MCWS Alum Delivers Grandparents Day Address

Those of you who were lucky enough to be in the Community Hall for Grandparents Day on the morning of May 12th were treated to a wonderful talk by the talented Class of 2012 alum, Liza Simmons. Liza has since graciously shared the transcript of her talk with us and we are including it below. 

Grandparents Day Address by Liza Simmons (Class of 2012), 05/12/17

Good morning everyone, my name is Liza Simmons and it is wonderful to be back here again. I attended Maine Coast Waldorf School from kindergarten through 12th grade. I happened to be in the third class to graduate from the high school. We were essentially the guinea pigs. Many people were concerned that we would not be prepared for college and the real world, but I am here to tell you that we were more than prepared.

After graduating from Maine Coast in 2012, I attended Wheaton College in Massachusetts, where I studied neuroscience, pre-medicine, and theater. I am excited to tell you that this fall I will be starting medical school at the University of New England, something that I have been pursuing since my junior year of High School. Maine Coast brought in Dr. Skavdahl to tell us about her profession during one of our monthly forums. After listening to her speak and eventually interning with her for my senior year internship, I was confident that I wanted to pursue a career in medicine, and here I am.

Looking back on the 13 years that I spent here, it is evident to me that one thing that has been critical to all of my success throughout college and getting into medical school is that my teachers here, believed in me, just as they believe in your grandchildren.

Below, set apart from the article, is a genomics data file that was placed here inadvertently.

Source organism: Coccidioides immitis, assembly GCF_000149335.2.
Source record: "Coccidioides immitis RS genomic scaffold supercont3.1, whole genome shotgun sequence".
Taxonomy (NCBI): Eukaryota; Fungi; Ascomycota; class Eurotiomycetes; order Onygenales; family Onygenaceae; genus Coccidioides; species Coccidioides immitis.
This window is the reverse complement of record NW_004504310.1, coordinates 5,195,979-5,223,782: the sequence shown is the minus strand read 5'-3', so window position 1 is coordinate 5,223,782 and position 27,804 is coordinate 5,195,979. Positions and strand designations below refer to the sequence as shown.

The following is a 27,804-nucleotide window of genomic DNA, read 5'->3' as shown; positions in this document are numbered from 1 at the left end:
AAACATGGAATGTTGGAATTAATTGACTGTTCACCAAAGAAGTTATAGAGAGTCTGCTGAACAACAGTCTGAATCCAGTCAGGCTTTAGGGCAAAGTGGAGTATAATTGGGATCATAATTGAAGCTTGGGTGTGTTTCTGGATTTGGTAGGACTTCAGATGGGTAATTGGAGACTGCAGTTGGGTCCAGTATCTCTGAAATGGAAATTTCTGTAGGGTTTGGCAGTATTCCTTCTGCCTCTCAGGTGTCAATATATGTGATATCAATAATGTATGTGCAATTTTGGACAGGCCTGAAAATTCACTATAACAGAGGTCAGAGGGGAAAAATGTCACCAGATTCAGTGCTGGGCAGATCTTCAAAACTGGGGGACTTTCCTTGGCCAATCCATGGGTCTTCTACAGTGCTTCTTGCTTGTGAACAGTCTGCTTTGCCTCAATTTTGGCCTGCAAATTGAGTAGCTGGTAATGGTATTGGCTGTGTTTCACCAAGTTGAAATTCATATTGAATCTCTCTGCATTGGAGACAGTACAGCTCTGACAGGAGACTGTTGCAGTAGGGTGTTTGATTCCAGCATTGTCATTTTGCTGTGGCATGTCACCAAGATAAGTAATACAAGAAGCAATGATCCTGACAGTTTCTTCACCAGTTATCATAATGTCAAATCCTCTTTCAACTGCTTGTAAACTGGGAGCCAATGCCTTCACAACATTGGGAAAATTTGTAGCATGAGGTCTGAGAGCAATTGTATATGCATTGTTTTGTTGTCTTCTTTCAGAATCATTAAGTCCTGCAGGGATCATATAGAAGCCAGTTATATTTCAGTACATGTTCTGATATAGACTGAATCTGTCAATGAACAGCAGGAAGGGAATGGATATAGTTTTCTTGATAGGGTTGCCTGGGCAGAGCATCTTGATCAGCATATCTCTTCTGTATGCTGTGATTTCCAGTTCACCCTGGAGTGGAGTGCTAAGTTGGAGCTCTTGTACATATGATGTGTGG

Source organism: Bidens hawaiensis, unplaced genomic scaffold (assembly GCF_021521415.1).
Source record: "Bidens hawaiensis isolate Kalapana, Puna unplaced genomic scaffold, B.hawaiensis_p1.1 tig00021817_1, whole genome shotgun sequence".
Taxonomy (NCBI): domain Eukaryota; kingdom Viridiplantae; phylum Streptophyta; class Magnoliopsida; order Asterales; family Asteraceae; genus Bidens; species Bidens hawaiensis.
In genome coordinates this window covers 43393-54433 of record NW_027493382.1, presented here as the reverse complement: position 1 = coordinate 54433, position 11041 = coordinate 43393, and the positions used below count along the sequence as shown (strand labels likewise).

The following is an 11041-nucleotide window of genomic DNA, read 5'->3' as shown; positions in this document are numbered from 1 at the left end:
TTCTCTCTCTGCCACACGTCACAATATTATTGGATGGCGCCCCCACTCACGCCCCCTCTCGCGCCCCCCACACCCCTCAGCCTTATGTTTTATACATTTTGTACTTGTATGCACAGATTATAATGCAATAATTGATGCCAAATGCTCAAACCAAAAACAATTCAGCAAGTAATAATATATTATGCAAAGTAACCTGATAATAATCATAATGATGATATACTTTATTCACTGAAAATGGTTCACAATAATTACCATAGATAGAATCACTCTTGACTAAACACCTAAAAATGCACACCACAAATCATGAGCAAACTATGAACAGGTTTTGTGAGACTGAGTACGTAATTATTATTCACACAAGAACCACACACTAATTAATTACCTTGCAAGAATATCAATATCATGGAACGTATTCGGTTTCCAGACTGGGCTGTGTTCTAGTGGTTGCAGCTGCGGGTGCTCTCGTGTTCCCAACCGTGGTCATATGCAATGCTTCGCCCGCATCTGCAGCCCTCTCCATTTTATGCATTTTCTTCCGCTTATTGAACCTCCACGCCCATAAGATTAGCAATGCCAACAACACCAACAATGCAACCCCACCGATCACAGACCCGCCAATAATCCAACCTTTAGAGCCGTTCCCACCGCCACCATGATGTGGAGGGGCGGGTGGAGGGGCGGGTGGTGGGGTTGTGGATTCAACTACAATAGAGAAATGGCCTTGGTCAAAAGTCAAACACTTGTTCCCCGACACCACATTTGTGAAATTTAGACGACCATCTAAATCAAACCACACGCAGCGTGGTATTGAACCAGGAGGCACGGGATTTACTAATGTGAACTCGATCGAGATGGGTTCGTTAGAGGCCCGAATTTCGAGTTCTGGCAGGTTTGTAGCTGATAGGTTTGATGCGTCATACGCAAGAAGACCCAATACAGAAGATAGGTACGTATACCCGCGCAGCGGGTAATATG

Picture this, I arrive at Wheaton, eager for this new page in my life. During the first week, I attended a meeting with about forty other students intending to study pre-medicine. Instead of receiving a warm welcome with suggestions and encouragement, the Dean of students says “Hello everyone, right now you think that you are on the path to becoming a physician. Well, let me set you straight. You will fail. If you don’t drop out now, you will over the next four years. I advise you to get out now before you waste your time and energy.”

I was of course stunned by this introduction, especially when I realized that he was not joking. Four years later I realized that he was right, most of us did eventually give up the pre-medical track. Fortunately, I never thought to believe him for a second because my teachers here showed me again and again that I could accomplish whatever I put my mind to.